Helium-enhanced libraries

Libraries provide a suite of functions you can use in your own code.  Helium-enahanced libraries provide implementations of those functions that use Helium instructions.

When you compile for a Helium-enabled target, a library variant using Helium instructions is selected. When you compile for a target that does not support Helium, a library variant using standard Arm instructions is selected. This means that you can easily compile the same source code for both Helium and non-Helium enabled targets.

Examples of Helium-enabled libraries include:

  • CMSIS-DSP –   A suite of common signal processing functions for use on Cortex-M processor-based devices
  • CMSIS-NN –   A collection of efficient neural network kernels that are developed to maximize the performance, and minimize the memory footprint, of neural networks on Cortex-M processor cores

In this section of the guide, we examine the CMSIS-DSP library to see how to use libraries to write Helium-enabled code.

Getting the CMSIS-DSP library

The CMSIS-DSP library provides functions that are specifically designed for signal processing. The library provides over sixty common signal processing and mathematical functions for various data types.

CMSIS is the Arm Cortex Microcontroller Software Interface Standard. CMSIS provides a vendor-independent hardware abstraction layer for microcontrollers that are based on Arm Cortex processors. CMSIS defines generic tool interfaces and enables consistent device support. Its software interfaces simplify software reuse, reduce the learning curve for microcontroller developers, and improve time to market for new devices.

CMSIS is integrated into IDEs like Keil MDK and Arm Development Studio, but can also be used with a standalone compiler.

To use CMSIS:

Writing code using the CMSIS-DSP library

The CMSIS-DSP pack includes various examples. For example, the variance example demonstrates the use of basic math functions to calculate the variance of an input sequence.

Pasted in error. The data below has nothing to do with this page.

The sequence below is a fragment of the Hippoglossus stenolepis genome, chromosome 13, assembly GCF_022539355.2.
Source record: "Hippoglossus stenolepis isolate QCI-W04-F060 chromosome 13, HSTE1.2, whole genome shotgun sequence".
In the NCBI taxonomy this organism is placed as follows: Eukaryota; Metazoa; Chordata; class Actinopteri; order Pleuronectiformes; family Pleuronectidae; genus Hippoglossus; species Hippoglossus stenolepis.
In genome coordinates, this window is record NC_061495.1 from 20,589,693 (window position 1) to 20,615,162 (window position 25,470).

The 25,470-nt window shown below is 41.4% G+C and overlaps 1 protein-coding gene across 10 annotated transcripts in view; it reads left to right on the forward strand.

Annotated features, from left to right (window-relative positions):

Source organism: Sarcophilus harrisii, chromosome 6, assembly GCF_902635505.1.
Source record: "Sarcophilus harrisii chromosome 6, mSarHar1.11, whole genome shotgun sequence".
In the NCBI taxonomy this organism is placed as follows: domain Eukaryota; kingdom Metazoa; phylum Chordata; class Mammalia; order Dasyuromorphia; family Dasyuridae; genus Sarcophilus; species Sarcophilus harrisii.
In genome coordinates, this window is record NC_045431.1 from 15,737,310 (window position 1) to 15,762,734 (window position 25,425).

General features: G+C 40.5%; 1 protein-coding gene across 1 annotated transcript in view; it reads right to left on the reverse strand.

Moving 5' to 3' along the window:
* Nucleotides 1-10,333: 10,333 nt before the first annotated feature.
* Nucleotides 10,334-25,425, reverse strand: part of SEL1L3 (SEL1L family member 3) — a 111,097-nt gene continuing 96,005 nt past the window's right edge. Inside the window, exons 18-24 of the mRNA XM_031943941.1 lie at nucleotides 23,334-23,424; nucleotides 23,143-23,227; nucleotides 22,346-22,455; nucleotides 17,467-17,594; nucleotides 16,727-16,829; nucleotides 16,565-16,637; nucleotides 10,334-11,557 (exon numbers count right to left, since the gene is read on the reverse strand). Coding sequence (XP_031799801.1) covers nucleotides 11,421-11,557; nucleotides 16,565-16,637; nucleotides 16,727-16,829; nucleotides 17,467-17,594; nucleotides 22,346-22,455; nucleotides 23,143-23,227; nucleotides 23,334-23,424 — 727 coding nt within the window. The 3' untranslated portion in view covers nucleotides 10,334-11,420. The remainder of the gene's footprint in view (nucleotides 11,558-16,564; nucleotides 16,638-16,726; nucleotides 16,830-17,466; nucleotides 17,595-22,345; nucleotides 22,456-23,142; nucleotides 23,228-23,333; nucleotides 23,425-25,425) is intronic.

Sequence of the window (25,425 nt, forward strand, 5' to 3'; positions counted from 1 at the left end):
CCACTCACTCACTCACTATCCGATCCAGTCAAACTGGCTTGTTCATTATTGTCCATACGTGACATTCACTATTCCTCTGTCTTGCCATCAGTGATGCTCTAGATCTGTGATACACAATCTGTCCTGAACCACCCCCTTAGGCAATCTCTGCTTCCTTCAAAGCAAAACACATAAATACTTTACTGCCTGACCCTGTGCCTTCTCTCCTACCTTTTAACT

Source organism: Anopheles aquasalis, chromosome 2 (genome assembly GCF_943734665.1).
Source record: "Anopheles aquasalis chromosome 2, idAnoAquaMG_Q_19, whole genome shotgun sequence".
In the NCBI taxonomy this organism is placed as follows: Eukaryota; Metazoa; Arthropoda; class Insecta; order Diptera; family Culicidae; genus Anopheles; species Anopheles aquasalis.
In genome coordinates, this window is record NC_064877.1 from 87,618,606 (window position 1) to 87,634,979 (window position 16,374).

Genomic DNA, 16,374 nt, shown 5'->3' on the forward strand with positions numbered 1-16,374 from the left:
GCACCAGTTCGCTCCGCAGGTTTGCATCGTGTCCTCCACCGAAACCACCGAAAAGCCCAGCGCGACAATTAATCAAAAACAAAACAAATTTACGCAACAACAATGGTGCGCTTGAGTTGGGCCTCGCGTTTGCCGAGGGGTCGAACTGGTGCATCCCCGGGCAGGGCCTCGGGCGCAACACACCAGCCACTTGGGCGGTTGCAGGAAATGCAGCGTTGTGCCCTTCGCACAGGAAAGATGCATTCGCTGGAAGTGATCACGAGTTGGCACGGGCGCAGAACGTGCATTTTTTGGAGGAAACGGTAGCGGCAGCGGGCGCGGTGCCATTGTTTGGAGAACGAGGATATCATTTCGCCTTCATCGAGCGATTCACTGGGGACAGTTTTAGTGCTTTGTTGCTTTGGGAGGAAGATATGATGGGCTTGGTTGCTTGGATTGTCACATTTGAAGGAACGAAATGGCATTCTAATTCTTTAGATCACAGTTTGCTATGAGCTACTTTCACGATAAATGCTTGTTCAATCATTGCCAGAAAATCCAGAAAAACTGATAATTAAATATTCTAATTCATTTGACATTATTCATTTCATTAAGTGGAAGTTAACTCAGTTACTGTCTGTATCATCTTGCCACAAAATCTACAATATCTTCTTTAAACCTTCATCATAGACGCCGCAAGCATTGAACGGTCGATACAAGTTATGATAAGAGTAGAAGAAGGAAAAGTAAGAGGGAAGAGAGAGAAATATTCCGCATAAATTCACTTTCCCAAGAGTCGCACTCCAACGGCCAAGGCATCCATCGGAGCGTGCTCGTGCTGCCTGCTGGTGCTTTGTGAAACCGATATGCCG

Let's examine the source code of this example to look at some key features:

#include "arm_math.h"

The preceding code shows the CMSIS-DSP header file that declares the basic math functions used by the example. This code must be included to use the CMSIS-DSP functions.

The following code shows how the variance example uses CMSIS-DSP library functions to implement an algorithm that calculates the statistical variance of an input stream. The CMSIS-DSP functions are arm_fill_f32(), arm_dot_prod_f32(), and arm_mult_f32()

/* Calculation of mean value of input */
/* x' = 1/blockSize * (x(0)* 1 + x(1) * 1 + ... + x(n-1) * 1) */
/* Fill wire1 buffer with 1.0 value */
arm_fill_f32(1.0,  wire1, blockSize);

/* Calculate the dot product of wire1 and wire2 */
/* (x(0)* 1 + x(1) * 1 + ...+ x(n-1) * 1) */
arm_dot_prod_f32(testInput_f32, wire1, blockSize, &mean);

/* Calculation of 1/blockSize */
oneByBlockSize = 1.0 / (blockSize);

/* 1/blockSize * (x(0)* 1 + x(1) * 1 + ... + x(n-1) * 1)  */
arm_mult_f32(&mean, &oneByBlockSize, &mean, 1);


The CMSIS-DSP functions used in this example are:

All available CMSIS-DSP functions are described in the CMSIS DSP Software Library Reference.

Compiling CMSIS-DSP code for Helium

When compiling for a Helium-enabled target, the compiler will automatically select the CMSIS-DSP variant that uses Helium instructions.

For example, in Arm Development Studio select Generic Armv8.1-M Main (MVE Integer) to target any Helium-enabled Armv8-M platform, as shown in the following screenshot:

When compiling with a standalone compiler, you must ensure that the CMSIS header files are on the include path, and the CMSIS libraries are on the library path.

For example, to target the architecture, use this command:

armclang -target arm-arm-none-eabi -march=armv8.1-m.main+mve.fp+fp.dp
            -I <cmsis_dir>/DSP/Include/ -L <cmsis_dir>/DSP/Lib/ ...

To target the Cortex-M55, use this command:

armclang -target arm-arm-none-eabi -mcpu=cortex-m55 -I <cmsis_dir>/DSP/Include/
            -L <cmsis_dir>/DSP/Lib/ ...
Previous Next